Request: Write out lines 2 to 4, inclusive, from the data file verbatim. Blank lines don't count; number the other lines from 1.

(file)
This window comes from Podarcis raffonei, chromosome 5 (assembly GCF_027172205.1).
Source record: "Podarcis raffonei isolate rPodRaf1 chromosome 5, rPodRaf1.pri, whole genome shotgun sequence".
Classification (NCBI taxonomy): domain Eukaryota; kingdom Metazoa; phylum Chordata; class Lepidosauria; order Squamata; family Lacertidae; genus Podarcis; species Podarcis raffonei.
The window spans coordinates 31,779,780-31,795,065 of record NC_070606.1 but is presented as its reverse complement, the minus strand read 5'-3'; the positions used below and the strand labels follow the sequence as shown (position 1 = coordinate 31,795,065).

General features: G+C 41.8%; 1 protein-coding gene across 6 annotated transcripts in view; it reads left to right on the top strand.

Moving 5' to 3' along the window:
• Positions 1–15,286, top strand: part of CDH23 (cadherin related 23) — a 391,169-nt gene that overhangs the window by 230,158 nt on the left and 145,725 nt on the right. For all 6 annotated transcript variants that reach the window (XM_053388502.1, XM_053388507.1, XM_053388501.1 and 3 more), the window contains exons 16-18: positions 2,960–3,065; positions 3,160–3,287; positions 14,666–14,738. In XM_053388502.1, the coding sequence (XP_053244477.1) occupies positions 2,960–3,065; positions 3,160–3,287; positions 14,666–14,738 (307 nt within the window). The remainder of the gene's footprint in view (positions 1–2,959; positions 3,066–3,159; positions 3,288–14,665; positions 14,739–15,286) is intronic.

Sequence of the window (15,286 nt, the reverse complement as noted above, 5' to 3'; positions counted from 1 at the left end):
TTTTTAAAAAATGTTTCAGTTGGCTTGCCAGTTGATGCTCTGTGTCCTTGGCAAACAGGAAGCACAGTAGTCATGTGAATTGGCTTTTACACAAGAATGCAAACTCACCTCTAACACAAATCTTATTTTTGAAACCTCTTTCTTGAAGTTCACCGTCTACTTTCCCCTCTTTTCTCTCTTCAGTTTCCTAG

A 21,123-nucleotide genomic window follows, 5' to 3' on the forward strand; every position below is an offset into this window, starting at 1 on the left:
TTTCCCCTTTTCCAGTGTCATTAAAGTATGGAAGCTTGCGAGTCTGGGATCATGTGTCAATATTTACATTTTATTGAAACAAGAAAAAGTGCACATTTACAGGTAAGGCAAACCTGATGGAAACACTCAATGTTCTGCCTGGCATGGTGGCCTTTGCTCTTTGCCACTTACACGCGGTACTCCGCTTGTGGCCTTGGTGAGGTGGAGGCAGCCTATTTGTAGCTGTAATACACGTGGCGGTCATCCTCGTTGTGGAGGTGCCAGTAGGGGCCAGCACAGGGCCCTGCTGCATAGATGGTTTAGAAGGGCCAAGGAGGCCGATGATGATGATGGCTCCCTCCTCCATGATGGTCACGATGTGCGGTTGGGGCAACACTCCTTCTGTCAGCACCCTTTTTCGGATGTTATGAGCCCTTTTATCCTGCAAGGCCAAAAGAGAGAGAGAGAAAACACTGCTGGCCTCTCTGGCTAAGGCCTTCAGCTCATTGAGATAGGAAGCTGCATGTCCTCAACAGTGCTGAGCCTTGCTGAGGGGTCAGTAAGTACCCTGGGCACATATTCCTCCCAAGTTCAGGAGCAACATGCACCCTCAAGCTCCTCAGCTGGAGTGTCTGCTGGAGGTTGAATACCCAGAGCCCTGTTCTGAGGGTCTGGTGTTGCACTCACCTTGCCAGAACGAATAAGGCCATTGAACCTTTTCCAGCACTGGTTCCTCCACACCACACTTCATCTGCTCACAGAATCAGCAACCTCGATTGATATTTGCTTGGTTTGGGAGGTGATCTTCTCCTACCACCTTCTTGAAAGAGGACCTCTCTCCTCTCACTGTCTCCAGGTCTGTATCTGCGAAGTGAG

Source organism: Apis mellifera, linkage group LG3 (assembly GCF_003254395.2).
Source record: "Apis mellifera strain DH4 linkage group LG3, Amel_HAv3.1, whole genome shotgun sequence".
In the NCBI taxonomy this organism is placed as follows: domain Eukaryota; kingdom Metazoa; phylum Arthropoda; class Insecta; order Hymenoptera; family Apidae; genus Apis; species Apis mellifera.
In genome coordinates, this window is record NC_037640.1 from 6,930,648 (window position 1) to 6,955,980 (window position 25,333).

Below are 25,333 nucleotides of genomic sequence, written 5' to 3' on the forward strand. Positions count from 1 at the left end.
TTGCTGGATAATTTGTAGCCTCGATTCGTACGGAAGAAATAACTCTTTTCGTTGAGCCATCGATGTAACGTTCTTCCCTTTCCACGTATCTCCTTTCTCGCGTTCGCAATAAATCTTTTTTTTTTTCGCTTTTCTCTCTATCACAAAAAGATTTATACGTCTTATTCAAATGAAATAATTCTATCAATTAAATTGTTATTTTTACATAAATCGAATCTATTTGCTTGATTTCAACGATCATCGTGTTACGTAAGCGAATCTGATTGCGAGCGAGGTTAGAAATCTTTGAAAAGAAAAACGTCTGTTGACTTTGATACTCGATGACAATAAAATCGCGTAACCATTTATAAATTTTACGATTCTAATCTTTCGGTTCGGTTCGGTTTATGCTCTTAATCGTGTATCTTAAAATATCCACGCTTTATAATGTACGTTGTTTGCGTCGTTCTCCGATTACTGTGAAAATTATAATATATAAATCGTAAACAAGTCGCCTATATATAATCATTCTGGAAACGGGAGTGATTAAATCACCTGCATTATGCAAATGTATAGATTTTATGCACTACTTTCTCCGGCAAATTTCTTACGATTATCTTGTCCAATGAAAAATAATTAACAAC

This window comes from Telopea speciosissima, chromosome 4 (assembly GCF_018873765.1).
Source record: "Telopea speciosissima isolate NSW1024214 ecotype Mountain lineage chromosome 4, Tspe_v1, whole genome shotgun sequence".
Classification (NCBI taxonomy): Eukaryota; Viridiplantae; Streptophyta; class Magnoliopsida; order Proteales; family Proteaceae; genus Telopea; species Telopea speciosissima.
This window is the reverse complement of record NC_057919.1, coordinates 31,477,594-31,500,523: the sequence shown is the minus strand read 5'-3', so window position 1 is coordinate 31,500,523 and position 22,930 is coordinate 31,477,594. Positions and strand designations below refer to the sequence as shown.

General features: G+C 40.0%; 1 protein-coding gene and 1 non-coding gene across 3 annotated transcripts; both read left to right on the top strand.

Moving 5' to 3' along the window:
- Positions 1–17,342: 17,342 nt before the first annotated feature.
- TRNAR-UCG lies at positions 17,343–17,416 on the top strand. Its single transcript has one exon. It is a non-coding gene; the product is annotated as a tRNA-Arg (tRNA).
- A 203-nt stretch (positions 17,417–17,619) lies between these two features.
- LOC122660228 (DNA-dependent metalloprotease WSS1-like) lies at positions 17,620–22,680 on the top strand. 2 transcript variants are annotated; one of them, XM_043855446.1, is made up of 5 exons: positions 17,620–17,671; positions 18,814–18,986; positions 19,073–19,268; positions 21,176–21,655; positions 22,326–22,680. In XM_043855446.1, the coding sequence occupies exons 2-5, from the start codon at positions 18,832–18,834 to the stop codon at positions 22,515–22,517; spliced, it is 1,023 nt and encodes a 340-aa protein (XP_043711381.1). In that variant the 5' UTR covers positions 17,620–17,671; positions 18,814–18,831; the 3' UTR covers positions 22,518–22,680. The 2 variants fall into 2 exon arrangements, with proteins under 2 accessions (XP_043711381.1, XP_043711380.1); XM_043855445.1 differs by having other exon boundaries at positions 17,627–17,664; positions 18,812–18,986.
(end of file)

Source record: "Podarcis raffonei isolate rPodRaf1 chromosome 5, rPodRaf1.pri, whole genome shotgun sequence".
Classification (NCBI taxonomy): domain Eukaryota; kingdom Metazoa; phylum Chordata; class Lepidosauria; order Squamata; family Lacertidae; genus Podarcis; species Podarcis raffonei.
The window spans coordinates 31,779,780-31,795,065 of record NC_070606.1 but is presented as its reverse complement, the minus strand read 5'-3'; the positions used below and the strand labels follow the sequence as shown (position 1 = coordinate 31,795,065).